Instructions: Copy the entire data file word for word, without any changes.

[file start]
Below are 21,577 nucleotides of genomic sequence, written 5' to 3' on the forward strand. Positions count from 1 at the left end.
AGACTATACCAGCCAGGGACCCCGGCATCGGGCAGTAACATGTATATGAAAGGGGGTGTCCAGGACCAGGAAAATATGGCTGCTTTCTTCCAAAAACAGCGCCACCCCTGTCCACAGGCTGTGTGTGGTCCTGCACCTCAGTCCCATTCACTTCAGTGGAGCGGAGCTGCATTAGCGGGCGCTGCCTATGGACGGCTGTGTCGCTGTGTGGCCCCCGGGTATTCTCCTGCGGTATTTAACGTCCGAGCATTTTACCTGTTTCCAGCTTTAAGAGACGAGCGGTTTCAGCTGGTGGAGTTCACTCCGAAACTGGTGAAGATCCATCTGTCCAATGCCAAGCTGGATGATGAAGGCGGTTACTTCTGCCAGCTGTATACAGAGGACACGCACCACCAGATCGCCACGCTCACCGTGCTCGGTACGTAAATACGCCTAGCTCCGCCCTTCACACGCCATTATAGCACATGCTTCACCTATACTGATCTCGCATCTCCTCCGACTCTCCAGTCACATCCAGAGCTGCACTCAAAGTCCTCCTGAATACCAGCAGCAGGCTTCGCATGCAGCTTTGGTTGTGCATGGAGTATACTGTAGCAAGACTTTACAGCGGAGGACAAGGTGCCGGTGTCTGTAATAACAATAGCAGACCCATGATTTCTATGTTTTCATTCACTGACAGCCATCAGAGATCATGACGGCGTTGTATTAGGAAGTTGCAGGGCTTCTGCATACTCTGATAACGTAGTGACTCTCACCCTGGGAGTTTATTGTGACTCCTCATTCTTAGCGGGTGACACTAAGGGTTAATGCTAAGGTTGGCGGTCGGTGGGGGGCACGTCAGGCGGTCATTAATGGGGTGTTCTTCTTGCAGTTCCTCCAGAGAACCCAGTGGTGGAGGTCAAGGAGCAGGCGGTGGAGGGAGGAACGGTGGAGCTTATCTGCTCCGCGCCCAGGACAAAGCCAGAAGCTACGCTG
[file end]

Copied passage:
Below are 21,577 nucleotides of genomic sequence, written 5' to 3' on the forward strand. Positions count from 1 at the left end.
AGACTATACCAGCCAGGGACCCCGGCATCGGGCAGTAACATGTATATGAAAGGGGGTGTCCAGGACCAGGAAAATATGGCTGCTTTCTTCCAAAAACAGCGCCACCCCTGTCCACAGGCTGTGTGTGGTCCTGCACCTCAGTCCCATTCACTTCAGTGGAGCGGAGCTGCATTAGCGGGCGCTGCCTATGGACGGCTGTGTCGCTGTGTGGCCCCCGGGTATTCTCCTGCGGTATTTAACGTCCGAGCATTTTACCTGTTTCCAGCTTTAAGAGACGAGCGGTTTCAGCTGGTGGAGTTCACTCCGAAACTGGTGAAGATCCATCTGTCCAATGCCAAGCTGGATGATGAAGGCGGTTACTTCTGCCAGCTGTATACAGAGGACACGCACCACCAGATCGCCACGCTCACCGTGCTCGGTACGTAAATACGCCTAGCTCCGCCCTTCACACGCCATTATAGCACATGCTTCACCTATACTGATCTCGCATCTCCTCCGACTCTCCAGTCACATCCAGAGCTGCACTCAAAGTCCTCCTGAATACCAGCAGCAGGCTTCGCATGCAGCTTTGGTTGTGCATGGAGTATACTGTAGCAAGACTTTACAGCGGAGGACAAGGTGCCGGTGTCTGTAATAACAATAGCAGACCCATGATTTCTATGTTTTCATTCACTGACAGCCATCAGAGATCATGACGGCGTTGTATTAGGAAGTTGCAGGGCTTCTGCATACTCTGATAACGTAGTGACTCTCACCCTGGGAGTTTATTGTGACTCCTCATTCTTAGCGGGTGACACTAAGGGTTAATGCTAAGGTTGGCGGTCGGTGGGGGGCACGTCAGGCGGTCATTAATGGGGTGTTCTTCTTGCAGTTCCTCCAGAGAACCCAGTGGTGGAGGTCAAGGAGCAGGCGGTGGAGGGAGGAACGGTGGAGCTTATCTGCTCCGCGCCCAGGACAAAGCCAGAAGCTACGCTG